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[Gnu-arch-users] Re: What are version numbers?

From: Zack Brown
Subject: [Gnu-arch-users] Re: What are version numbers?
Date: Wed, 10 Sep 2003 21:26:31 -0700
User-agent: Mutt/1.5.4i

On Thu, Sep 11, 2003 at 11:20:56AM +0900, Miles Bader wrote:
> Zack Brown <address@hidden> writes:
> > So I suggest converting the naming convention from
> > "category--branch--version" to "category--version--branch". And if you
> > accept my first suggestion as well, it would become
> > "category--series--branch".
> No, this is silly -- you're trying to assign a specific meaning to
> versions, and the relationship between branches and versions.  Arch
> currently defines no such meaning or relationship, and it shouldn't
> (as indeed you say in your first point!).
> Morever, because the meaning of the version number is arbitrary,
> different branches can use _different_ conventions -- e.g., I might use
> the real-world version for my `release' branch, but a simple sequence
> number for my `x' (experimental) branch.  Given this, it would be
> completely confusing if you put the version number first, as it would
> imply some ordering among the numbers, when they are in fact unrelated!
> For instance, if I have:
>    foo--devo--VERS          :  foo--devo--1.0, foo--devo--1.1
>    foo--release--VERS       :  foo--devo--1.0
>    foo--x--SEQ              :  foo--x--0, foo--x--1, foo--x--2
> Under the current scheme you get this:
>   foo
>     foo--devo
>       foo--devo--1.0
>       foo--devo--1.1
>     foo--release
>       foo--release--1.0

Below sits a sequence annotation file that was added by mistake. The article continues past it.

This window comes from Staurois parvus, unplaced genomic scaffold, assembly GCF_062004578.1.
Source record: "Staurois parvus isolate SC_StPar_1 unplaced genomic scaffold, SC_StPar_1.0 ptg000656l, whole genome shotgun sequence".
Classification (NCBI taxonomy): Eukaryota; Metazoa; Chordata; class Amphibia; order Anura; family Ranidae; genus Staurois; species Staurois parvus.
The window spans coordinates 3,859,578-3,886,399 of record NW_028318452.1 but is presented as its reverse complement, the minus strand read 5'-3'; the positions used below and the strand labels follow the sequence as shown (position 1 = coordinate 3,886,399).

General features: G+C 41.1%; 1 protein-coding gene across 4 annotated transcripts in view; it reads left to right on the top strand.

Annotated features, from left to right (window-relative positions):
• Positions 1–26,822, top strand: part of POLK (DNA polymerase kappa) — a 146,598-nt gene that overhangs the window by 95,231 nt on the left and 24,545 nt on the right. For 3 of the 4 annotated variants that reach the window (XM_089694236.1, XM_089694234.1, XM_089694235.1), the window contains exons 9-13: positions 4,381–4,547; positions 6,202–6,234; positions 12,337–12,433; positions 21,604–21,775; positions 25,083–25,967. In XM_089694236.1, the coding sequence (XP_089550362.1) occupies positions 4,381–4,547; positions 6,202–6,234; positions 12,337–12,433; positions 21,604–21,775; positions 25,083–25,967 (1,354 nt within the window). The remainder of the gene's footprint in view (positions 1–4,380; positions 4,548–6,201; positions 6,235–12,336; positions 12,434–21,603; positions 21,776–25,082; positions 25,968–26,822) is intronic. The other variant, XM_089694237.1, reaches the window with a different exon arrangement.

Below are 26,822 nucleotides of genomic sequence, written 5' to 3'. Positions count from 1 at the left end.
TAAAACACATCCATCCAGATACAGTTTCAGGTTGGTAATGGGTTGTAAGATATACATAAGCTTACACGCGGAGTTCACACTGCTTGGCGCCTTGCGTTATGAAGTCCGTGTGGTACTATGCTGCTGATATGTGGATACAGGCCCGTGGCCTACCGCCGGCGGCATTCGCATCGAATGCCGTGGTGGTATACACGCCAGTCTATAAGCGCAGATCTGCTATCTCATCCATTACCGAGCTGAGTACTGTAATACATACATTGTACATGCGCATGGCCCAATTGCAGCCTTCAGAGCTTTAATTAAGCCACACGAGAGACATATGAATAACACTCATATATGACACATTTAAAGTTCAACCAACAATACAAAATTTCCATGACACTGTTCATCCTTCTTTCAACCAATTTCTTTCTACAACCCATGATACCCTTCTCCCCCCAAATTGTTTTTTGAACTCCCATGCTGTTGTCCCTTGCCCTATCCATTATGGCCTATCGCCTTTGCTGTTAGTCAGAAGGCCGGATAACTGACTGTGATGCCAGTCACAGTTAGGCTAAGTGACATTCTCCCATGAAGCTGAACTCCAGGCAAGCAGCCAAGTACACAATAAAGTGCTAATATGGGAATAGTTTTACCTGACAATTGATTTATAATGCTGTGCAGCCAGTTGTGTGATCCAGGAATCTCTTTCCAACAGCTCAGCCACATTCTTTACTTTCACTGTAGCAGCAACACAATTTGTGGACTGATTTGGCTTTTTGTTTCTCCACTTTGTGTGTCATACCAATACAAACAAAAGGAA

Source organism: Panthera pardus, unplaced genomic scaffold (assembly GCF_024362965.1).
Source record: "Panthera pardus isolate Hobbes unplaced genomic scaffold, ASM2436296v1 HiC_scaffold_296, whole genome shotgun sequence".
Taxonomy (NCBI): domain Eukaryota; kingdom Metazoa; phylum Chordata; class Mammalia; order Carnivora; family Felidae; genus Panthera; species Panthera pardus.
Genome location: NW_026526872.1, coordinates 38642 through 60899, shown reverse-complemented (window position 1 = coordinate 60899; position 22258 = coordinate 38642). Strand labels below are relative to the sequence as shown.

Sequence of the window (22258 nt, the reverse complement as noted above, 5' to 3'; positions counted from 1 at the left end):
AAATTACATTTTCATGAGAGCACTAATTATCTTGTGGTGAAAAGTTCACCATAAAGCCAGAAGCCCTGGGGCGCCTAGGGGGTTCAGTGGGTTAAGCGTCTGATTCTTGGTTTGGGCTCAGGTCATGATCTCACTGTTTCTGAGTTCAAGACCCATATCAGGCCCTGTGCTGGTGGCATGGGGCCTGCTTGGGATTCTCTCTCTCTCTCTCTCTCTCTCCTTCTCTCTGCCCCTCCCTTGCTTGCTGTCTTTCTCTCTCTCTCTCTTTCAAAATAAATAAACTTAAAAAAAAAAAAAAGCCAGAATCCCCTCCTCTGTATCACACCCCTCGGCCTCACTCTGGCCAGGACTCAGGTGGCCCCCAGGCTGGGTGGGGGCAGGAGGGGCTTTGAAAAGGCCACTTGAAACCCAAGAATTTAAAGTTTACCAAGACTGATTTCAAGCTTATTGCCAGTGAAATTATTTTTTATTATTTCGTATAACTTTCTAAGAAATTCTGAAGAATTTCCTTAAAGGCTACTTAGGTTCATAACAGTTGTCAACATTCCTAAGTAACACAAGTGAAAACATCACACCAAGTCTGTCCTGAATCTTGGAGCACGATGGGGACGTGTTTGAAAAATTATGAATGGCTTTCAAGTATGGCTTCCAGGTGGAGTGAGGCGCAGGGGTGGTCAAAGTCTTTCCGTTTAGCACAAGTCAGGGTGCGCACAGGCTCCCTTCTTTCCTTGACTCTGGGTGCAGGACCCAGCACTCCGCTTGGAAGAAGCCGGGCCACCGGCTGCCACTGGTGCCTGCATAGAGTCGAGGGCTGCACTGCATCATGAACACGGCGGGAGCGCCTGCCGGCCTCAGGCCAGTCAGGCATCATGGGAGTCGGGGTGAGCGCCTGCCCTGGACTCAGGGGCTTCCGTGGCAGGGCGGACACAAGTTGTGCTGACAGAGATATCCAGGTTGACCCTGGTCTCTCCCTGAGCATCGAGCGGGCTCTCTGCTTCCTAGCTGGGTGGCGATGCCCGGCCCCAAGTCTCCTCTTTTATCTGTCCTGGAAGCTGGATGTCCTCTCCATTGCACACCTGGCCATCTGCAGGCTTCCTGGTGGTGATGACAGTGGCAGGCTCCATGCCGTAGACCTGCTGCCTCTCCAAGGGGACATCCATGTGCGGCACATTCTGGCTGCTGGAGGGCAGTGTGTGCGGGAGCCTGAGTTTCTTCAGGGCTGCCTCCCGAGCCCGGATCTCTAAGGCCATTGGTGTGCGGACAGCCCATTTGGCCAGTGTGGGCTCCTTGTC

>     foo--x
>       foo--x--0
>       foo--x--1
>       foo--x--2
> This seems fairly straight-forward to me.
> However, if arch were to use your scheme, you'd get:
>   foo
>     foo--0
>       foo--0--x
>     foo--1
>       foo--1--x
>     foo--1.0
>       foo--1.0--devo
>       foo--1.0--release
>     foo--1.1
>       foo--1.1--devo
>     foo--2
>       foo--2--x
> Which seems quite muddled.

Thanks Miles, this is exactly what I was looking for.

So I think what comes out of this whole discussion is that version
numbers are intended to follow conventions set by the user. That's a
pretty simple answer, considering how confusing the issue seemed at

I think the problem was that version numbering has many connotations for
software projects, and the most natural assumption is that tla imposes some
undocumented requirement upon their use. So I was racking my brains and
scouring the tutorial, trying to figure out what those requirements were. At
first I assumed it imposed a versioning scheme on the project under version
control, or that each version of the project had to have its own branch to
reflect the true project version number. Even though wrong, I think it's
the most natural assumption for a beginner.

The bottom line seems to be that tla version numbers will most likely be
used to refer to the project version (series), or to a version of the tla
branch itself, or something else that might relevantly use a version number
in that situation.

That's all fine. It appears that the secret to tla version numbers is that
there is no secret. Just use them in a way that seems appropriate, and that
doesn't necessarily correspond to the project version numbers themselves.
That's actually really cool and flexible.

I think about 2 or 3 sentences in the tutorial would be enough to clear that
question up completely. BTW I'm not the only one who found it completely
opaque before this thread.

Be well,

> > I think those suggestions taken together preserve the functionality of tla,
> > while adding some good clarity and intuitiveness (downward scalability)
> > to the structure.
> No, they don't.  The current syntax is fine.
> I basically agree with your first point, but that is at most something
> to clarify in the documentation.
> -Miles
> -- 
> Run away!  Run away!

Zack Brown

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